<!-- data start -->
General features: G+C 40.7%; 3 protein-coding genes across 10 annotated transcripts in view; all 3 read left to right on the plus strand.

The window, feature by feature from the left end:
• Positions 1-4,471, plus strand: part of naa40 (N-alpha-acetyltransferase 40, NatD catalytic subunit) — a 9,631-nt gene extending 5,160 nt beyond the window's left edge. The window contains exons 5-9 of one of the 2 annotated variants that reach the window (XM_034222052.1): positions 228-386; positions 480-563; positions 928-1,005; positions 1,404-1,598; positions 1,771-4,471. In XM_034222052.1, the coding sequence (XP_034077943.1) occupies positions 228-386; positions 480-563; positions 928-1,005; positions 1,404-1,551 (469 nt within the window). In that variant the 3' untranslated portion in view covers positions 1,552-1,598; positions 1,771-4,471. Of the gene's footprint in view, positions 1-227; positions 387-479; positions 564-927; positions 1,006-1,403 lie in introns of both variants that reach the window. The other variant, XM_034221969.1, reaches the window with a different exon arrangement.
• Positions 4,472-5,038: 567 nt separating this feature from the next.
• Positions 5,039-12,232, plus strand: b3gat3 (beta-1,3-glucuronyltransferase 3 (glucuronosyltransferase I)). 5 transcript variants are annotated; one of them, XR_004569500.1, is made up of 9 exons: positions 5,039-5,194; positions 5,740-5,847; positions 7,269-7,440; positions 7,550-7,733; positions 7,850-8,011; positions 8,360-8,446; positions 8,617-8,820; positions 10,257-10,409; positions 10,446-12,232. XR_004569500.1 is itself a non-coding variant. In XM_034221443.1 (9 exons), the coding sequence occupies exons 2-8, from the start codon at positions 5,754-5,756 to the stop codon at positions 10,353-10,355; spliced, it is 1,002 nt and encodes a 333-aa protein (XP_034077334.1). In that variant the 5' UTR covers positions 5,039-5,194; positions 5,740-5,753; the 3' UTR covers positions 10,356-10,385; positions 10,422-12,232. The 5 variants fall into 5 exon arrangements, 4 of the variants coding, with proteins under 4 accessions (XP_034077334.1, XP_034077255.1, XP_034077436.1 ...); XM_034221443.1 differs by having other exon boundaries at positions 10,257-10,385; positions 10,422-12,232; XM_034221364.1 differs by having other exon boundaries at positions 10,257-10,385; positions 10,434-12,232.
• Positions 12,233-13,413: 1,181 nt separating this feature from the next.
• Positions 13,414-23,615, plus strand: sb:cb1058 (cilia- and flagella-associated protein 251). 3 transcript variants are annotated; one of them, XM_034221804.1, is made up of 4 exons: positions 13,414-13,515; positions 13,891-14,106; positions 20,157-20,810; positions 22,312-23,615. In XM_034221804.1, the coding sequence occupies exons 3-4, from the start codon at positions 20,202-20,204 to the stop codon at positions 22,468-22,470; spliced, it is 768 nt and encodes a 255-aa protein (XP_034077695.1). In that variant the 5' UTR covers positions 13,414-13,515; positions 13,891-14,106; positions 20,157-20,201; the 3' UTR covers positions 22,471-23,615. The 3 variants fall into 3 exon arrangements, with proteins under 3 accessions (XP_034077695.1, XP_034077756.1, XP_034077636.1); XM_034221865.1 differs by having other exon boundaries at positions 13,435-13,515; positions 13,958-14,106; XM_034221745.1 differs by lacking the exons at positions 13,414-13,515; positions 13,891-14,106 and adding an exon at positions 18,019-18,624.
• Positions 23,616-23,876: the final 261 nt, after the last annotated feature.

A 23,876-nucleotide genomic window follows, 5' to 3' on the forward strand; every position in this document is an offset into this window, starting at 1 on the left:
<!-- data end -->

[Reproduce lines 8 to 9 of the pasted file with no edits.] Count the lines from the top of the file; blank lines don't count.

• Positions 23,616-23,876: the final 261 nt, after the last annotated feature.

A 23,876-nucleotide genomic window follows, 5' to 3' on the forward strand; every position in this document is an offset into this window, starting at 1 on the left: